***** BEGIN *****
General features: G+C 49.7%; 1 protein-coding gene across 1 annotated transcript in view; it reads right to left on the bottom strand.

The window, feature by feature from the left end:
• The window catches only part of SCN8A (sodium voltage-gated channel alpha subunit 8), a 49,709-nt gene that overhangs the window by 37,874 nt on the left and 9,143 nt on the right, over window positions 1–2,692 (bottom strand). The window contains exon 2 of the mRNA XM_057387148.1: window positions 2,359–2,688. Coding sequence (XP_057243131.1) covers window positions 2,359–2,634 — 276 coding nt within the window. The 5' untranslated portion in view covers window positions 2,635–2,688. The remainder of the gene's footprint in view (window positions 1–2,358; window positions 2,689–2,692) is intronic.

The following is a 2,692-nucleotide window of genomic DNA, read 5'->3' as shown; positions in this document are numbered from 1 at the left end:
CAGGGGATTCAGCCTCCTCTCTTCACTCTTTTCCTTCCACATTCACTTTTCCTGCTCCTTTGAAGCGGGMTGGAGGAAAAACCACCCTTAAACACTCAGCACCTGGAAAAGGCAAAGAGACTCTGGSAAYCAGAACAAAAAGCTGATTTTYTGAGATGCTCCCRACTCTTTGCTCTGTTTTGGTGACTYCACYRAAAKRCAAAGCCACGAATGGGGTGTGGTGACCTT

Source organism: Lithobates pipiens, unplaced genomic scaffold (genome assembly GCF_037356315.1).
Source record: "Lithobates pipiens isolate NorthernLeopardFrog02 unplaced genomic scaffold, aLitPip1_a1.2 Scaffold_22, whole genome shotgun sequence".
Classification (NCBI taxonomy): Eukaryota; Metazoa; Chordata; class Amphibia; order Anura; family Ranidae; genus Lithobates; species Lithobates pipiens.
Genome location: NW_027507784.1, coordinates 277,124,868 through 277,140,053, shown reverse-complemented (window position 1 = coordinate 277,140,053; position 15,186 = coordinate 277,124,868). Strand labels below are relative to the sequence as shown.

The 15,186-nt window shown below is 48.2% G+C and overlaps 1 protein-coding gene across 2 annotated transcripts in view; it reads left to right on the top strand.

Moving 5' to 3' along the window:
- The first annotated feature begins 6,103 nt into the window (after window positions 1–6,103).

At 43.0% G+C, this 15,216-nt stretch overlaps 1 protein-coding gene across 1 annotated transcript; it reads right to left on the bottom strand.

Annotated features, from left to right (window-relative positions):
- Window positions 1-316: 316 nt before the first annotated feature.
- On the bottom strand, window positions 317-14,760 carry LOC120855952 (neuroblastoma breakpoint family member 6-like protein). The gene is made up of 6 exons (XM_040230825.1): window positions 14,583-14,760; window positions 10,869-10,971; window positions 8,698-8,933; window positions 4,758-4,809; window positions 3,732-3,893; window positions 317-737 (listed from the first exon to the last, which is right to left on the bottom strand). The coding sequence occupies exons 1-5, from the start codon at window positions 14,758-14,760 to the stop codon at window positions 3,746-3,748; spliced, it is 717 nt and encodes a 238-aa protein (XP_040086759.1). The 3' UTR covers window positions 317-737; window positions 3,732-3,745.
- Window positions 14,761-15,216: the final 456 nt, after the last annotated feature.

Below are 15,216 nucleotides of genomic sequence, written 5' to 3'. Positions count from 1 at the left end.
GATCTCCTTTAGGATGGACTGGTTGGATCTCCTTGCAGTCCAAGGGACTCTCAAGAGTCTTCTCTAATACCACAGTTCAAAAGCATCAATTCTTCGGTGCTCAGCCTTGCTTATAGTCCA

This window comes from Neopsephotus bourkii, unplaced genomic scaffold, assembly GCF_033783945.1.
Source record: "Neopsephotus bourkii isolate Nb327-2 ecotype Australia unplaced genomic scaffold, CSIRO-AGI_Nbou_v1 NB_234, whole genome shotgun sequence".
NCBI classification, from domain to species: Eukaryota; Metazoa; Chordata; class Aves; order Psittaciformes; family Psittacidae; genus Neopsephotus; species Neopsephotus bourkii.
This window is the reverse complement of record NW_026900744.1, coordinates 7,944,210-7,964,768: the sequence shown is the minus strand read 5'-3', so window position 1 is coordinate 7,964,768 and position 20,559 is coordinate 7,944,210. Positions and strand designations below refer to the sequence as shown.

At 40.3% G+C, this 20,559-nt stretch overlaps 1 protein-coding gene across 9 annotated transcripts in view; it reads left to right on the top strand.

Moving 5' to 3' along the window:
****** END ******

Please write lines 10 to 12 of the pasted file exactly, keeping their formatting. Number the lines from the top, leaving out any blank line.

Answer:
The 15,186-nt window shown below is 48.2% G+C and overlaps 1 protein-coding gene across 2 annotated transcripts in view; it reads left to right on the top strand.

Moving 5' to 3' along the window:
- The first annotated feature begins 6,103 nt into the window (after window positions 1–6,103).